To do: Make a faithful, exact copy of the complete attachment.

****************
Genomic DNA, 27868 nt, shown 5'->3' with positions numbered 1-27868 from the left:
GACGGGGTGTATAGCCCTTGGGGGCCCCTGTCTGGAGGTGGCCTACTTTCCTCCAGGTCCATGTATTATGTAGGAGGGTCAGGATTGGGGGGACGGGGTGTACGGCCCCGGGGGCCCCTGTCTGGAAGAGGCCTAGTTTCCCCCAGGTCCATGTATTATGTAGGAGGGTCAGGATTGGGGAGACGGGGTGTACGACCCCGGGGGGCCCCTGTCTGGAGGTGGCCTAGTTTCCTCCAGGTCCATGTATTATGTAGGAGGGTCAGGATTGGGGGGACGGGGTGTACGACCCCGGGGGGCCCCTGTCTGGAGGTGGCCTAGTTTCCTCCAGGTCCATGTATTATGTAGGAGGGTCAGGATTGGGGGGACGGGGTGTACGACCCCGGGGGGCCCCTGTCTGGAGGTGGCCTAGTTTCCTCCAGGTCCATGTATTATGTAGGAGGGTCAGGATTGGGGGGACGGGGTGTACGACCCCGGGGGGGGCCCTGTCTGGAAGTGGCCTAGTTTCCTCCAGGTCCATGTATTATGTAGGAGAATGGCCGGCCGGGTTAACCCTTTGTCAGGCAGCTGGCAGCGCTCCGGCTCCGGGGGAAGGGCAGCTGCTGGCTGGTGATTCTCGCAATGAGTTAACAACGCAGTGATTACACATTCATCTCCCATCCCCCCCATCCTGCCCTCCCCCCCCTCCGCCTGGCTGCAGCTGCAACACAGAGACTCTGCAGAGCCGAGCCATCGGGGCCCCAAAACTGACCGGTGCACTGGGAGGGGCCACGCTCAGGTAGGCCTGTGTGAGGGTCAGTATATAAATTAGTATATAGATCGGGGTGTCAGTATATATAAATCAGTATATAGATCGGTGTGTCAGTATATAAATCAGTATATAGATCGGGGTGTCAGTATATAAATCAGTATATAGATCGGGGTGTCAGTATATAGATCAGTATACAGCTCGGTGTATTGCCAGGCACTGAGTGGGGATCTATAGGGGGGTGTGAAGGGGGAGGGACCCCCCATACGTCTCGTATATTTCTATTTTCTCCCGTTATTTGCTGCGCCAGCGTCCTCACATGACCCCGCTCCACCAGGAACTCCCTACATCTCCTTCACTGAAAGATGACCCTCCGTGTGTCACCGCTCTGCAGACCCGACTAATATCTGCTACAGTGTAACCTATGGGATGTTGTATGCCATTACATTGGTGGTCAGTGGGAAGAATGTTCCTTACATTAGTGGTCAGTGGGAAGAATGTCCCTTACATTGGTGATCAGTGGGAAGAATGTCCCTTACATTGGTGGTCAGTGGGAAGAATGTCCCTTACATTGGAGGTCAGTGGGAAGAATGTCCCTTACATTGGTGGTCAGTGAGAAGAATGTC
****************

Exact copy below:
Genomic DNA, 27868 nt, shown 5'->3' with positions numbered 1-27868 from the left:
GACGGGGTGTATAGCCCTTGGGGGCCCCTGTCTGGAGGTGGCCTACTTTCCTCCAGGTCCATGTATTATGTAGGAGGGTCAGGATTGGGGGGACGGGGTGTACGGCCCCGGGGGCCCCTGTCTGGAAGAGGCCTAGTTTCCCCCAGGTCCATGTATTATGTAGGAGGGTCAGGATTGGGGAGACGGGGTGTACGACCCCGGGGGGCCCCTGTCTGGAGGTGGCCTAGTTTCCTCCAGGTCCATGTATTATGTAGGAGGGTCAGGATTGGGGGGACGGGGTGTACGACCCCGGGGGGCCCCTGTCTGGAGGTGGCCTAGTTTCCTCCAGGTCCATGTATTATGTAGGAGGGTCAGGATTGGGGGGACGGGGTGTACGACCCCGGGGGGCCCCTGTCTGGAGGTGGCCTAGTTTCCTCCAGGTCCATGTATTATGTAGGAGGGTCAGGATTGGGGGGACGGGGTGTACGACCCCGGGGGGGGCCCTGTCTGGAAGTGGCCTAGTTTCCTCCAGGTCCATGTATTATGTAGGAGAATGGCCGGCCGGGTTAACCCTTTGTCAGGCAGCTGGCAGCGCTCCGGCTCCGGGGGAAGGGCAGCTGCTGGCTGGTGATTCTCGCAATGAGTTAACAACGCAGTGATTACACATTCATCTCCCATCCCCCCCATCCTGCCCTCCCCCCCCTCCGCCTGGCTGCAGCTGCAACACAGAGACTCTGCAGAGCCGAGCCATCGGGGCCCCAAAACTGACCGGTGCACTGGGAGGGGCCACGCTCAGGTAGGCCTGTGTGAGGGTCAGTATATAAATTAGTATATAGATCGGGGTGTCAGTATATATAAATCAGTATATAGATCGGTGTGTCAGTATATAAATCAGTATATAGATCGGGGTGTCAGTATATAAATCAGTATATAGATCGGGGTGTCAGTATATAGATCAGTATACAGCTCGGTGTATTGCCAGGCACTGAGTGGGGATCTATAGGGGGGTGTGAAGGGGGAGGGACCCCCCATACGTCTCGTATATTTCTATTTTCTCCCGTTATTTGCTGCGCCAGCGTCCTCACATGACCCCGCTCCACCAGGAACTCCCTACATCTCCTTCACTGAAAGATGACCCTCCGTGTGTCACCGCTCTGCAGACCCGACTAATATCTGCTACAGTGTAACCTATGGGATGTTGTATGCCATTACATTGGTGGTCAGTGGGAAGAATGTTCCTTACATTAGTGGTCAGTGGGAAGAATGTCCCTTACATTGGTGATCAGTGGGAAGAATGTCCCTTACATTGGTGGTCAGTGGGAAGAATGTCCCTTACATTGGAGGTCAGTGGGAAGAATGTCCCTTACATTGGTGGTCAGTGAGAAGAATGTC